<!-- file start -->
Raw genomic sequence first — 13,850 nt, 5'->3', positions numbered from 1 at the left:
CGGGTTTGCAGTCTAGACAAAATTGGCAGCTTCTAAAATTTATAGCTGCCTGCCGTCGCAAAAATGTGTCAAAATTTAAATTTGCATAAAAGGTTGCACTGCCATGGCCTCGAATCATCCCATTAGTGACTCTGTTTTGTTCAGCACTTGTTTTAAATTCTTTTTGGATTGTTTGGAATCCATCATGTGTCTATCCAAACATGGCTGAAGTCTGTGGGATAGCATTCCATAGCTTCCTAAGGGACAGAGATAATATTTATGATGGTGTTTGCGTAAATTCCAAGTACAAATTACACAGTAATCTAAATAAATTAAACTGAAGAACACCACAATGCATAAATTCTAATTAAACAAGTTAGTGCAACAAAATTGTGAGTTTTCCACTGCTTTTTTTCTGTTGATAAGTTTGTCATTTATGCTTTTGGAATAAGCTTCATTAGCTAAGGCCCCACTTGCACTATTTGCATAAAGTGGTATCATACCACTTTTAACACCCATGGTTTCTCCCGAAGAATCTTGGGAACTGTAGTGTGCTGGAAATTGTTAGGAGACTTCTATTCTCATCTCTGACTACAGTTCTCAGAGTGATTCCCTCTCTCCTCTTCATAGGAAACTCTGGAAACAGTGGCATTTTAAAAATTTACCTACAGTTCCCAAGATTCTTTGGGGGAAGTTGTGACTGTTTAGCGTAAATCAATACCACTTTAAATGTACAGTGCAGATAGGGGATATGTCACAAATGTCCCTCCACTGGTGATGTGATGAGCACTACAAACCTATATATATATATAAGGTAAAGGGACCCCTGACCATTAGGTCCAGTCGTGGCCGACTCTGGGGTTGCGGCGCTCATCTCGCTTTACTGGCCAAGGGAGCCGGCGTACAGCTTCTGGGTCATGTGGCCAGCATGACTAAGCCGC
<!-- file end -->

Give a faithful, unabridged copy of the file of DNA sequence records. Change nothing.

Raw genomic sequence first — 13,850 nt, 5'->3', positions numbered from 1 at the left:
CGGGTTTGCAGTCTAGACAAAATTGGCAGCTTCTAAAATTTATAGCTGCCTGCCGTCGCAAAAATGTGTCAAAATTTAAATTTGCATAAAAGGTTGCACTGCCATGGCCTCGAATCATCCCATTAGTGACTCTGTTTTGTTCAGCACTTGTTTTAAATTCTTTTTGGATTGTTTGGAATCCATCATGTGTCTATCCAAACATGGCTGAAGTCTGTGGGATAGCATTCCATAGCTTCCTAAGGGACAGAGATAATATTTATGATGGTGTTTGCGTAAATTCCAAGTACAAATTACACAGTAATCTAAATAAATTAAACTGAAGAACACCACAATGCATAAATTCTAATTAAACAAGTTAGTGCAACAAAATTGTGAGTTTTCCACTGCTTTTTTTCTGTTGATAAGTTTGTCATTTATGCTTTTGGAATAAGCTTCATTAGCTAAGGCCCCACTTGCACTATTTGCATAAAGTGGTATCATACCACTTTTAACACCCATGGTTTCTCCCGAAGAATCTTGGGAACTGTAGTGTGCTGGAAATTGTTAGGAGACTTCTATTCTCATCTCTGACTACAGTTCTCAGAGTGATTCCCTCTCTCCTCTTCATAGGAAACTCTGGAAACAGTGGCATTTTAAAAATTTACCTACAGTTCCCAAGATTCTTTGGGGGAAGTTGTGACTGTTTAGCGTAAATCAATACCACTTTAAATGTACAGTGCAGATAGGGGATATGTCACAAATGTCCCTCCACTGGTGATGTGATGAGCACTACAAACCTATATATATATATAAGGTAAAGGGACCCCTGACCATTAGGTCCAGTCGTGGCCGACTCTGGGGTTGCGGCGCTCATCTCGCTTTACTGGCCAAGGGAGCCGGCGTACAGCTTCTGGGTCATGTGGCCAGCATGACTAAGCCGC